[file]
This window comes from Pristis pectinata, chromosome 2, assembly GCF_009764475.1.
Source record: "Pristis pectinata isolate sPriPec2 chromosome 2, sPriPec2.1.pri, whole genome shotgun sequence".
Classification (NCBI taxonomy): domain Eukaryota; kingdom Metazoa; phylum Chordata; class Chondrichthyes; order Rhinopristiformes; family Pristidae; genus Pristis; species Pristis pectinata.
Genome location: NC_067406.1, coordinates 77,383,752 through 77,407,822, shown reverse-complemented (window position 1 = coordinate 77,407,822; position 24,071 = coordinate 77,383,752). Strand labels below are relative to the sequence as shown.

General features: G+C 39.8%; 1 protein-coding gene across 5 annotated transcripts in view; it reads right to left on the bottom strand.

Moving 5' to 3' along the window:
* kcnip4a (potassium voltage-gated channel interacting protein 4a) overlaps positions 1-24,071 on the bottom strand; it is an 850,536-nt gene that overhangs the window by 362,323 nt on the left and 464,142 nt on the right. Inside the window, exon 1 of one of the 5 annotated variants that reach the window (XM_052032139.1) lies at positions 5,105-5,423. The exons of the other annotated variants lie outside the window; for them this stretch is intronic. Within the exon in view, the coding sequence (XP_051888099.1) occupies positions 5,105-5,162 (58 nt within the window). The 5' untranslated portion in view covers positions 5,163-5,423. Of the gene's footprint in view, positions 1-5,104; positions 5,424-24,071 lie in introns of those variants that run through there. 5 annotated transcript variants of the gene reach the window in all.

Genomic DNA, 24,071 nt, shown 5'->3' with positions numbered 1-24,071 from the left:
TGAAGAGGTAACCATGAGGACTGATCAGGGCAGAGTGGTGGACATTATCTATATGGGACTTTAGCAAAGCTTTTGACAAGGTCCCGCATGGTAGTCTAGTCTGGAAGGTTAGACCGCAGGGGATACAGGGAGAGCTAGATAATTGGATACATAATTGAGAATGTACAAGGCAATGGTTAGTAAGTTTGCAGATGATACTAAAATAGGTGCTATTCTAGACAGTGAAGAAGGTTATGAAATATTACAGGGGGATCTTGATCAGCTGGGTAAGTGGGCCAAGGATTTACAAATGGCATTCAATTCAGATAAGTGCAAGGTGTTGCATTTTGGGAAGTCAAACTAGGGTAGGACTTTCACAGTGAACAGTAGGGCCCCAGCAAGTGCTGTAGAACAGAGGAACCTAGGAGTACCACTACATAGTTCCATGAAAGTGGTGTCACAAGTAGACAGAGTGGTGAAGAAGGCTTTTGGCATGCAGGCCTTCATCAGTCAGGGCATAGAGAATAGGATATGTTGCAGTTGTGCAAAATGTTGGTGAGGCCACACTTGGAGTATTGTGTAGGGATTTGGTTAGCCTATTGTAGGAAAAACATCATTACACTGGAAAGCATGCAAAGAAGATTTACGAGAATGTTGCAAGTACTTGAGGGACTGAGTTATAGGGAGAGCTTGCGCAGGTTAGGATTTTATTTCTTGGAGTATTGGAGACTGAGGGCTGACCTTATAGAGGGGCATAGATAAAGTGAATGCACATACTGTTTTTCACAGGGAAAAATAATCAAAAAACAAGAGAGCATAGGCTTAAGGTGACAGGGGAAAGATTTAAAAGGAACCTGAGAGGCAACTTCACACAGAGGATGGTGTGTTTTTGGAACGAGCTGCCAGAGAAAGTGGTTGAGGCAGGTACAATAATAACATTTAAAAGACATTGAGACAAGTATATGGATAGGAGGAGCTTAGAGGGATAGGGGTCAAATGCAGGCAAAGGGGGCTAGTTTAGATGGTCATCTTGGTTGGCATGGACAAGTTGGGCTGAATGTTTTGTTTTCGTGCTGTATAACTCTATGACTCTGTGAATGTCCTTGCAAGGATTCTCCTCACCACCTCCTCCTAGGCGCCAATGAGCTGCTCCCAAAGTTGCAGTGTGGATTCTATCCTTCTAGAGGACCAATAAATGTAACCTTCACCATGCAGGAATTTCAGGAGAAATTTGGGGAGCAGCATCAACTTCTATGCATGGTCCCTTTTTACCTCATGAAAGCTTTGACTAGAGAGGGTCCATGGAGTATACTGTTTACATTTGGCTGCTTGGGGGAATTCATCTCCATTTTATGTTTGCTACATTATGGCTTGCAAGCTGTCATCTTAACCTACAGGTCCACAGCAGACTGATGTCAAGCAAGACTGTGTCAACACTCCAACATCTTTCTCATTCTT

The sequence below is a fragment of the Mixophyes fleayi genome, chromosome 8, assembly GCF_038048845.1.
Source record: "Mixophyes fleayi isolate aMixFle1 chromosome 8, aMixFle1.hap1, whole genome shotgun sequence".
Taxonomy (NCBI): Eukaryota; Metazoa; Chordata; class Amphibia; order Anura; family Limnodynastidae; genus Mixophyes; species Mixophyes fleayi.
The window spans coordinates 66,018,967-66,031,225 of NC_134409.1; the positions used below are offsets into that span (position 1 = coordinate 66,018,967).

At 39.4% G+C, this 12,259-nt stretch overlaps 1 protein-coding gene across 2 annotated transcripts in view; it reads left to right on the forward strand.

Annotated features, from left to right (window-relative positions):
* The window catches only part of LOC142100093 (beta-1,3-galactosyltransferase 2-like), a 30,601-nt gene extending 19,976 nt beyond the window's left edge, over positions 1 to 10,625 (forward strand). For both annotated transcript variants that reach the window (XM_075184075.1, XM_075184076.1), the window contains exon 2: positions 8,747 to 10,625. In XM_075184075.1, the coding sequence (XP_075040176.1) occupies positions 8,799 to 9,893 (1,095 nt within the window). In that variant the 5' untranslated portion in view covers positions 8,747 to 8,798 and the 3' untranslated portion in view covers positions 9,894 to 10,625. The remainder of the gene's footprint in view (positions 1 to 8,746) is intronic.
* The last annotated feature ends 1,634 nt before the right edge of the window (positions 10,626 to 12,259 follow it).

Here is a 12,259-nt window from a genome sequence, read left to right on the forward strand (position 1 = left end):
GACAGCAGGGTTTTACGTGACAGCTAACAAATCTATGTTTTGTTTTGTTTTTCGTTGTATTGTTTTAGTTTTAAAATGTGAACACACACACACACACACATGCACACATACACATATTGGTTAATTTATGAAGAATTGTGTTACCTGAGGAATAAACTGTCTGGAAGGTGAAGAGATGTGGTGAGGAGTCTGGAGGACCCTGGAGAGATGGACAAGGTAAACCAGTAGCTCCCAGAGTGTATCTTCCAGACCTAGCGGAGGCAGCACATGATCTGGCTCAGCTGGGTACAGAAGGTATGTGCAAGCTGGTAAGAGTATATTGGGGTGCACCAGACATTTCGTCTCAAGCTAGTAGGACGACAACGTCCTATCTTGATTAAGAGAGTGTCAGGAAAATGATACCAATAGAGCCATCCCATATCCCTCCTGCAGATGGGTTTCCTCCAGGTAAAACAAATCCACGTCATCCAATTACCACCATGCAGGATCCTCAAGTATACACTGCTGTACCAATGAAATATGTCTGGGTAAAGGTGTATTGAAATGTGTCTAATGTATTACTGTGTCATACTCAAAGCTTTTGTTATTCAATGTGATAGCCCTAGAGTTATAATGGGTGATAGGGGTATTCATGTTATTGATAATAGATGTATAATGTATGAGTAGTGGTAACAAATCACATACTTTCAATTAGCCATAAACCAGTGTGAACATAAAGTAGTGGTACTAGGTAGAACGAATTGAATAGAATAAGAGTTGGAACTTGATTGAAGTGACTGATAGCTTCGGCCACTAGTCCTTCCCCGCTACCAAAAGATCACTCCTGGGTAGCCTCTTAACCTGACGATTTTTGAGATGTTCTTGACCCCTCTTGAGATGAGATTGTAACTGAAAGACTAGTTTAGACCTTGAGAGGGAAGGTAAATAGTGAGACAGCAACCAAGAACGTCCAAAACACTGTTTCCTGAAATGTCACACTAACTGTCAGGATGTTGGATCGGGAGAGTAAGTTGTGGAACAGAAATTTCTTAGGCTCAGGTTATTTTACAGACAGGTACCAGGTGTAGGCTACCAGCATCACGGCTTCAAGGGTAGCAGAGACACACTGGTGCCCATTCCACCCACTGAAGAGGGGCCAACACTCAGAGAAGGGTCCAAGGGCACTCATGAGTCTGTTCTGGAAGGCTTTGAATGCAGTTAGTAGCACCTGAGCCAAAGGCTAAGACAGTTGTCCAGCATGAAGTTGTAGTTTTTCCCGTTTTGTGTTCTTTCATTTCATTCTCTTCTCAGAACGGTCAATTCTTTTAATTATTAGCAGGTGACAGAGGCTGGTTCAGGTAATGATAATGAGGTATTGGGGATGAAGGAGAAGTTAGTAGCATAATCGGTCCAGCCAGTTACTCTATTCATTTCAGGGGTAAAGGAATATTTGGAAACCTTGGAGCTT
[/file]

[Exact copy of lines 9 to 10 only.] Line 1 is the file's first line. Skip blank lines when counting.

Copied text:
TGAAGAGGTAACCATGAGGACTGATCAGGGCAGAGTGGTGGACATTATCTATATGGGACTTTAGCAAAGCTTTTGACAAGGTCCCGCATGGTAGTCTAGTCTGGAAGGTTAGACCGCAGGGGATACAGGGAGAGCTAGATAATTGGATACATAATTGAGAATGTACAAGGCAATGGTTAGTAAGTTTGCAGATGATACTAAAATAGGTGCTATTCTAGACAGTGAAGAAGGTTATGAAATATTACAGGGGGATCTTGATCAGCTGGGTAAGTGGGCCAAGGATTTACAAATGGCATTCAATTCAGATAAGTGCAAGGTGTTGCATTTTGGGAAGTCAAACTAGGGTAGGACTTTCACAGTGAACAGTAGGGCCCCAGCAAGTGCTGTAGAACAGAGGAACCTAGGAGTACCACTACATAGTTCCATGAAAGTGGTGTCACAAGTAGACAGAGTGGTGAAGAAGGCTTTTGGCATGCAGGCCTTCATCAGTCAGGGCATAGAGAATAGGATATGTTGCAGTTGTGCAAAATGTTGGTGAGGCCACACTTGGAGTATTGTGTAGGGATTTGGTTAGCCTATTGTAGGAAAAACATCATTACACTGGAAAGCATGCAAAGAAGATTTACGAGAATGTTGCAAGTACTTGAGGGACTGAGTTATAGGGAGAGCTTGCGCAGGTTAGGATTTTATTTCTTGGAGTATTGGAGACTGAGGGCTGACCTTATAGAGGGGCATAGATAAAGTGAATGCACATACTGTTTTTCACAGGGAAAAATAATCAAAAAACAAGAGAGCATAGGCTTAAGGTGACAGGGGAAAGATTTAAAAGGAACCTGAGAGGCAACTTCACACAGAGGATGGTGTGTTTTTGGAACGAGCTGCCAGAGAAAGTGGTTGAGGCAGGTACAATAATAACATTTAAAAGACATTGAGACAAGTATATGGATAGGAGGAGCTTAGAGGGATAGGGGTCAAATGCAGGCAAAGGGGGCTAGTTTAGATGGTCATCTTGGTTGGCATGGACAAGTTGGGCTGAATGTTTTGTTTTCGTGCTGTATAACTCTATGACTCTGTGAATGTCCTTGCAAGGATTCTCCTCACCACCTCCTCCTAGGCGCCAATGAGCTGCTCCCAAAGTTGCAGTGTGGATTCTATCCTTCTAGAGGACCAATAAATGTAACCTTCACCATGCAGGAATTTCAGGAGAAATTTGGGGAGCAGCATCAACTTCTATGCATGGTCCCTTTTTACCTCATGAAAGCTTTGACTAGAGAGGGTCCATGGAGTATACTGTTTACATTTGGCTGCTTGGGGGAATTCATCTCCATTTTATGTTTGCTACATTATGGCTTGCAAGCTGTCATCTTAACCTACAGGTCCACAGCAGACTGATGTCAAGCAAGACTGTGTCAACACTCCAACATCTTTCTCATTCTT

The sequence below is a fragment of the Mixophyes fleayi genome, chromosome 8, assembly GCF_038048845.1.